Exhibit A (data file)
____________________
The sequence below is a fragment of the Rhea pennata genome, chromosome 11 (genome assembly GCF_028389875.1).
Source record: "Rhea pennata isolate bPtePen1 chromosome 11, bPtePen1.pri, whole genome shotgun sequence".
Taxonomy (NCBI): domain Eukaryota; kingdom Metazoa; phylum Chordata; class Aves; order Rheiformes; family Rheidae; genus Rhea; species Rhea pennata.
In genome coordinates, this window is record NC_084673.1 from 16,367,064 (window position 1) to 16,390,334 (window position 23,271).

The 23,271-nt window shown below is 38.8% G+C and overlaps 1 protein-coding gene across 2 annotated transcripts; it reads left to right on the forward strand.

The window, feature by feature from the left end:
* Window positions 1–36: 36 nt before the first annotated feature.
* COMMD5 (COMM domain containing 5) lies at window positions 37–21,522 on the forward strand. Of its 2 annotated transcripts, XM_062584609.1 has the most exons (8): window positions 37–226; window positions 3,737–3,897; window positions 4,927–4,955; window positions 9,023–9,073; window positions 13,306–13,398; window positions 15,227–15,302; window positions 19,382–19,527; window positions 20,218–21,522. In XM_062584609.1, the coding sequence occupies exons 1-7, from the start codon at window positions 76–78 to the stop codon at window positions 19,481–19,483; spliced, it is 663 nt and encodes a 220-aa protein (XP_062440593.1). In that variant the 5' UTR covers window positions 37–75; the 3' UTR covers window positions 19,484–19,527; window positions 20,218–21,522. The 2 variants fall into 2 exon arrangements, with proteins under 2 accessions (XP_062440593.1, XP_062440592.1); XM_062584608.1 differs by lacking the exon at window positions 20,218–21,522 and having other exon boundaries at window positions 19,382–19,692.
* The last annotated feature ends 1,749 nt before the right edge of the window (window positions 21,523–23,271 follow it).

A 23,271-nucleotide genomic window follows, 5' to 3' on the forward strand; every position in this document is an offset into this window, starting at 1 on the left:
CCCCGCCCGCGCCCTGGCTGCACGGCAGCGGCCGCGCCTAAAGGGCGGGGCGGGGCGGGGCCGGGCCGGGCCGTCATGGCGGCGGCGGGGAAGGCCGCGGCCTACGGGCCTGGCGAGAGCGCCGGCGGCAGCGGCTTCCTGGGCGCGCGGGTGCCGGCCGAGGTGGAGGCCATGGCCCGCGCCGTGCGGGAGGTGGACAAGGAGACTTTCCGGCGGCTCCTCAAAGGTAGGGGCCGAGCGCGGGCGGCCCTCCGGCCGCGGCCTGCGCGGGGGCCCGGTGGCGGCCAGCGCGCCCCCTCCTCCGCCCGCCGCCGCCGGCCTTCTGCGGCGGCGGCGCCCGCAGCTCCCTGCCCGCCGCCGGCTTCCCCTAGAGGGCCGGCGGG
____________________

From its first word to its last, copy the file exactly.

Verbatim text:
The sequence below is a fragment of the Rhea pennata genome, chromosome 11 (genome assembly GCF_028389875.1).
Source record: "Rhea pennata isolate bPtePen1 chromosome 11, bPtePen1.pri, whole genome shotgun sequence".
Taxonomy (NCBI): domain Eukaryota; kingdom Metazoa; phylum Chordata; class Aves; order Rheiformes; family Rheidae; genus Rhea; species Rhea pennata.
In genome coordinates, this window is record NC_084673.1 from 16,367,064 (window position 1) to 16,390,334 (window position 23,271).

The 23,271-nt window shown below is 38.8% G+C and overlaps 1 protein-coding gene across 2 annotated transcripts; it reads left to right on the forward strand.

The window, feature by feature from the left end:
* Window positions 1–36: 36 nt before the first annotated feature.
* COMMD5 (COMM domain containing 5) lies at window positions 37–21,522 on the forward strand. Of its 2 annotated transcripts, XM_062584609.1 has the most exons (8): window positions 37–226; window positions 3,737–3,897; window positions 4,927–4,955; window positions 9,023–9,073; window positions 13,306–13,398; window positions 15,227–15,302; window positions 19,382–19,527; window positions 20,218–21,522. In XM_062584609.1, the coding sequence occupies exons 1-7, from the start codon at window positions 76–78 to the stop codon at window positions 19,481–19,483; spliced, it is 663 nt and encodes a 220-aa protein (XP_062440593.1). In that variant the 5' UTR covers window positions 37–75; the 3' UTR covers window positions 19,484–19,527; window positions 20,218–21,522. The 2 variants fall into 2 exon arrangements, with proteins under 2 accessions (XP_062440593.1, XP_062440592.1); XM_062584608.1 differs by lacking the exon at window positions 20,218–21,522 and having other exon boundaries at window positions 19,382–19,692.
* The last annotated feature ends 1,749 nt before the right edge of the window (window positions 21,523–23,271 follow it).

A 23,271-nucleotide genomic window follows, 5' to 3' on the forward strand; every position in this document is an offset into this window, starting at 1 on the left:
CCCCGCCCGCGCCCTGGCTGCACGGCAGCGGCCGCGCCTAAAGGGCGGGGCGGGGCGGGGCCGGGCCGGGCCGTCATGGCGGCGGCGGGGAAGGCCGCGGCCTACGGGCCTGGCGAGAGCGCCGGCGGCAGCGGCTTCCTGGGCGCGCGGGTGCCGGCCGAGGTGGAGGCCATGGCCCGCGCCGTGCGGGAGGTGGACAAGGAGACTTTCCGGCGGCTCCTCAAAGGTAGGGGCCGAGCGCGGGCGGCCCTCCGGCCGCGGCCTGCGCGGGGGCCCGGTGGCGGCCAGCGCGCCCCCTCCTCCGCCCGCCGCCGCCGGCCTTCTGCGGCGGCGGCGCCCGCAGCTCCCTGCCCGCCGCCGGCTTCCCCTAGAGGGCCGGCGGG